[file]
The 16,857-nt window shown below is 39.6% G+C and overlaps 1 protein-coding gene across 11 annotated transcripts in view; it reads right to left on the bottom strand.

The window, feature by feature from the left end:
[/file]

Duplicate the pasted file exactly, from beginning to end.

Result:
The 16,857-nt window shown below is 39.6% G+C and overlaps 1 protein-coding gene across 11 annotated transcripts in view; it reads right to left on the bottom strand.

The window, feature by feature from the left end: